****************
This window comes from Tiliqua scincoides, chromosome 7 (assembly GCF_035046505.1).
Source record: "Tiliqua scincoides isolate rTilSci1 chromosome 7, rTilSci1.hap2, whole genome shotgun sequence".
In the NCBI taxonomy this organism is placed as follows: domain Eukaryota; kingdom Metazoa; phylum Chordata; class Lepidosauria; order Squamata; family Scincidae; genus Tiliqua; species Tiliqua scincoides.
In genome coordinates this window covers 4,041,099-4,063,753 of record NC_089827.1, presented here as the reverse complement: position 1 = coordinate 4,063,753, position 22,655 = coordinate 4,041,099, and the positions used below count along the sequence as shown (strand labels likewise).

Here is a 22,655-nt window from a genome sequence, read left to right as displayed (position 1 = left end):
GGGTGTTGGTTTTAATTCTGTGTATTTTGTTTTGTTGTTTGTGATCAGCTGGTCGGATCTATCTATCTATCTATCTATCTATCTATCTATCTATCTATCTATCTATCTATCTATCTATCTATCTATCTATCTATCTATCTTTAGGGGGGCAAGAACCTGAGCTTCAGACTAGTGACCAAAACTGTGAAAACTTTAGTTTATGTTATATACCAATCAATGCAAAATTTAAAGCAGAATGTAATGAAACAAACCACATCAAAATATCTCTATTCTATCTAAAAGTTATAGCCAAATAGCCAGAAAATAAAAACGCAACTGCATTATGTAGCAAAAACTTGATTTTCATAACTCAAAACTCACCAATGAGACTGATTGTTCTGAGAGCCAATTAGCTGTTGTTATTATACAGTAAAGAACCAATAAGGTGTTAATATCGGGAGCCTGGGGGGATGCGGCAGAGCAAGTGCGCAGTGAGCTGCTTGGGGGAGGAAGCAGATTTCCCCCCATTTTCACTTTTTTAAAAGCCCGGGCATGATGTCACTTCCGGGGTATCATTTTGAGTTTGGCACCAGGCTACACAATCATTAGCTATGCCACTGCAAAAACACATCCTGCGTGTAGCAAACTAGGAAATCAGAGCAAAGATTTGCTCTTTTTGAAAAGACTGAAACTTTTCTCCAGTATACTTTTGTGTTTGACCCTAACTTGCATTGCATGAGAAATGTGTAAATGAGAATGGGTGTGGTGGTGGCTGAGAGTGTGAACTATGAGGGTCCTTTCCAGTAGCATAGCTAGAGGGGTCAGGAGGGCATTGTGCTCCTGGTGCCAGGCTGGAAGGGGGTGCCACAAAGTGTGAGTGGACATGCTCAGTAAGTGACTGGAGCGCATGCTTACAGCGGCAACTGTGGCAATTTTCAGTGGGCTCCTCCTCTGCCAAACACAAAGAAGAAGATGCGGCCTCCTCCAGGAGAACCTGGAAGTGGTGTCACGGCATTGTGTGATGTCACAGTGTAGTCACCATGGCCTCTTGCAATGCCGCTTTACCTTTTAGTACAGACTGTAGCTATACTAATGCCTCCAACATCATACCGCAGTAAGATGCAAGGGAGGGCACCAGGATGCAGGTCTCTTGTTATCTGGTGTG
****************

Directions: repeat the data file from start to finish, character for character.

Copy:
This window comes from Tiliqua scincoides, chromosome 7 (assembly GCF_035046505.1).
Source record: "Tiliqua scincoides isolate rTilSci1 chromosome 7, rTilSci1.hap2, whole genome shotgun sequence".
In the NCBI taxonomy this organism is placed as follows: domain Eukaryota; kingdom Metazoa; phylum Chordata; class Lepidosauria; order Squamata; family Scincidae; genus Tiliqua; species Tiliqua scincoides.
In genome coordinates this window covers 4,041,099-4,063,753 of record NC_089827.1, presented here as the reverse complement: position 1 = coordinate 4,063,753, position 22,655 = coordinate 4,041,099, and the positions used below count along the sequence as shown (strand labels likewise).

Here is a 22,655-nt window from a genome sequence, read left to right as displayed (position 1 = left end):
GGGTGTTGGTTTTAATTCTGTGTATTTTGTTTTGTTGTTTGTGATCAGCTGGTCGGATCTATCTATCTATCTATCTATCTATCTATCTATCTATCTATCTATCTATCTATCTATCTATCTATCTATCTATCTATCTATCTTTAGGGGGGCAAGAACCTGAGCTTCAGACTAGTGACCAAAACTGTGAAAACTTTAGTTTATGTTATATACCAATCAATGCAAAATTTAAAGCAGAATGTAATGAAACAAACCACATCAAAATATCTCTATTCTATCTAAAAGTTATAGCCAAATAGCCAGAAAATAAAAACGCAACTGCATTATGTAGCAAAAACTTGATTTTCATAACTCAAAACTCACCAATGAGACTGATTGTTCTGAGAGCCAATTAGCTGTTGTTATTATACAGTAAAGAACCAATAAGGTGTTAATATCGGGAGCCTGGGGGGATGCGGCAGAGCAAGTGCGCAGTGAGCTGCTTGGGGGAGGAAGCAGATTTCCCCCCATTTTCACTTTTTTAAAAGCCCGGGCATGATGTCACTTCCGGGGTATCATTTTGAGTTTGGCACCAGGCTACACAATCATTAGCTATGCCACTGCAAAAACACATCCTGCGTGTAGCAAACTAGGAAATCAGAGCAAAGATTTGCTCTTTTTGAAAAGACTGAAACTTTTCTCCAGTATACTTTTGTGTTTGACCCTAACTTGCATTGCATGAGAAATGTGTAAATGAGAATGGGTGTGGTGGTGGCTGAGAGTGTGAACTATGAGGGTCCTTTCCAGTAGCATAGCTAGAGGGGTCAGGAGGGCATTGTGCTCCTGGTGCCAGGCTGGAAGGGGGTGCCACAAAGTGTGAGTGGACATGCTCAGTAAGTGACTGGAGCGCATGCTTACAGCGGCAACTGTGGCAATTTTCAGTGGGCTCCTCCTCTGCCAAACACAAAGAAGAAGATGCGGCCTCCTCCAGGAGAACCTGGAAGTGGTGTCACGGCATTGTGTGATGTCACAGTGTAGTCACCATGGCCTCTTGCAATGCCGCTTTACCTTTTAGTACAGACTGTAGCTATACTAATGCCTCCAACATCATACCGCAGTAAGATGCAAGGGAGGGCACCAGGATGCAGGTCTCTTGTTATCTGGTGTG